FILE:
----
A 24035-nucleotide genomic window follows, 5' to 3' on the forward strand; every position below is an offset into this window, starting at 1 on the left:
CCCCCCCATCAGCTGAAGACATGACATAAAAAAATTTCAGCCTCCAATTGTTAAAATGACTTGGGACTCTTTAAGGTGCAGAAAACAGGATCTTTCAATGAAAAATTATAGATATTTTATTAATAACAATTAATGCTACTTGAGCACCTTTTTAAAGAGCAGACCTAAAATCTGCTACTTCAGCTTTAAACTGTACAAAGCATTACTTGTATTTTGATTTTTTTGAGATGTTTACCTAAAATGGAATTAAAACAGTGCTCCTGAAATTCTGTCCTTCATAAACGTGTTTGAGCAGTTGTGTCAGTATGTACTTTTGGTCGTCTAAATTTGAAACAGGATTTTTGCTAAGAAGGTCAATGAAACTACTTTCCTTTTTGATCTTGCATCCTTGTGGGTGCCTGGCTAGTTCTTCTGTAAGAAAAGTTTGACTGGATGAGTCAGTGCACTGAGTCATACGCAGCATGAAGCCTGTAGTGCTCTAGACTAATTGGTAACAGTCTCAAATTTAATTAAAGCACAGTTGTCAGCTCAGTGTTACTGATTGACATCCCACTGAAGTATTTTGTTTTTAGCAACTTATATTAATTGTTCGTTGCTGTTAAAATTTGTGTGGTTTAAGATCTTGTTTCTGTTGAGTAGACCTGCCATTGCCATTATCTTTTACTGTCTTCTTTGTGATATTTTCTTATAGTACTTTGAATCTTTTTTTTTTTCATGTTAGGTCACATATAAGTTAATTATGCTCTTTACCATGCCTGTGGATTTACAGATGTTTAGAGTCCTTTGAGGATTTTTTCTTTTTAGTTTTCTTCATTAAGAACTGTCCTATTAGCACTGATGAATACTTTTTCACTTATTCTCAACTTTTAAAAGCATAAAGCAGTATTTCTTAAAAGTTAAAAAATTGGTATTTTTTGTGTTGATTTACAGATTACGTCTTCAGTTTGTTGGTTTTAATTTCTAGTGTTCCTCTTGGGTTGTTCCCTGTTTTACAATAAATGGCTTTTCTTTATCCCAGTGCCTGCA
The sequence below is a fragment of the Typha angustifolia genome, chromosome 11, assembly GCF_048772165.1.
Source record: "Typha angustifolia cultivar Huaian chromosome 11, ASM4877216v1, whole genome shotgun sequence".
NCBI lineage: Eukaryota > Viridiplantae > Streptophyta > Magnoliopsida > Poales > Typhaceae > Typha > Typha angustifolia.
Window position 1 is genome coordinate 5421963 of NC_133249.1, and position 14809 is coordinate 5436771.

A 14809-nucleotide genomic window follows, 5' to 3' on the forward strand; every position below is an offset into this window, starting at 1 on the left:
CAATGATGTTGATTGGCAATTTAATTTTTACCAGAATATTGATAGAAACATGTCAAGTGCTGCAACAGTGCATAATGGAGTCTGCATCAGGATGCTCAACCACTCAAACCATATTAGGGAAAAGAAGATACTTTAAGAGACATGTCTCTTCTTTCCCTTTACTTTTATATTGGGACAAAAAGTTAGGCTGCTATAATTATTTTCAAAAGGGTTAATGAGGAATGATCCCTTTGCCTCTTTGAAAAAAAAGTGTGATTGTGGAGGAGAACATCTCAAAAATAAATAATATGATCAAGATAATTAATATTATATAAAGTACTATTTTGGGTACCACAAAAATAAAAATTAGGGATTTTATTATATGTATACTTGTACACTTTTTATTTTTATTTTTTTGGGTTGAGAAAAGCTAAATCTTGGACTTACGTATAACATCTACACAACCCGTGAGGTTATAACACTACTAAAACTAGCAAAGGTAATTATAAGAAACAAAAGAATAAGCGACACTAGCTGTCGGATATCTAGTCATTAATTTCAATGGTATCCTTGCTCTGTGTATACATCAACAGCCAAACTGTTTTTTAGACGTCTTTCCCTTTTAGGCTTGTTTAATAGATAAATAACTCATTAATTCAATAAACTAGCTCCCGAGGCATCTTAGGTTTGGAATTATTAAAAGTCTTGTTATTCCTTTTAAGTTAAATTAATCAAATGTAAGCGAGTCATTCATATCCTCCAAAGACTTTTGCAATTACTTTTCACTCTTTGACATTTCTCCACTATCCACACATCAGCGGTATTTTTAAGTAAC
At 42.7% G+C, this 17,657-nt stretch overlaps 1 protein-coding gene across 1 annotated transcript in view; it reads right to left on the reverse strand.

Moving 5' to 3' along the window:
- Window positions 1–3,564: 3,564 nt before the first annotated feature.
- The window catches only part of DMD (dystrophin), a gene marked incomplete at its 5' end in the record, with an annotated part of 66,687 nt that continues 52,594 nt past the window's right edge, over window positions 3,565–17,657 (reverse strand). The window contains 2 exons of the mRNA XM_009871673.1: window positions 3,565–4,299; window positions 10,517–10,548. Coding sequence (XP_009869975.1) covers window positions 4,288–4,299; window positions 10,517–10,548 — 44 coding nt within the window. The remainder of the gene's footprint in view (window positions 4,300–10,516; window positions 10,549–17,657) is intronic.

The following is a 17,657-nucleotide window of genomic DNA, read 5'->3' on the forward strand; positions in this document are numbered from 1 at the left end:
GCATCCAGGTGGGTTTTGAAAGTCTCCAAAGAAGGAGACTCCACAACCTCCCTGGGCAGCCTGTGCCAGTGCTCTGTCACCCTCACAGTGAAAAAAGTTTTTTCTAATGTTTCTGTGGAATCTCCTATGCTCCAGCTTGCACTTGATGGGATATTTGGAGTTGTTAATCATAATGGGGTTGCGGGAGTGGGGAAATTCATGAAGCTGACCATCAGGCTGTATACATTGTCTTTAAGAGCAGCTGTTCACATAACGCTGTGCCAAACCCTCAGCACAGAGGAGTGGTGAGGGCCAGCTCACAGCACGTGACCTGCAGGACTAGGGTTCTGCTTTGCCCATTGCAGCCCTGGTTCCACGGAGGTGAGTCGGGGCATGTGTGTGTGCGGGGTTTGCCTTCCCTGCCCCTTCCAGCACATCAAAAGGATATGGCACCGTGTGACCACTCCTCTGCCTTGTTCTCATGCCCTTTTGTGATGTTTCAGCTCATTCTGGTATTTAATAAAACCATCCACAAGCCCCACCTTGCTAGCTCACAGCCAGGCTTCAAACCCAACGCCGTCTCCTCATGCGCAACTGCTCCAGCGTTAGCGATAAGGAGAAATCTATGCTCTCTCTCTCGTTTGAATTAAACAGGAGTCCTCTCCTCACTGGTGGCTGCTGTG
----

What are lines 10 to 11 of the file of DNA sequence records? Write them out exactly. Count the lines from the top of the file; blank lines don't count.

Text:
Moving 5' to 3' along the window:
- Window positions 1–3,564: 3,564 nt before the first annotated feature.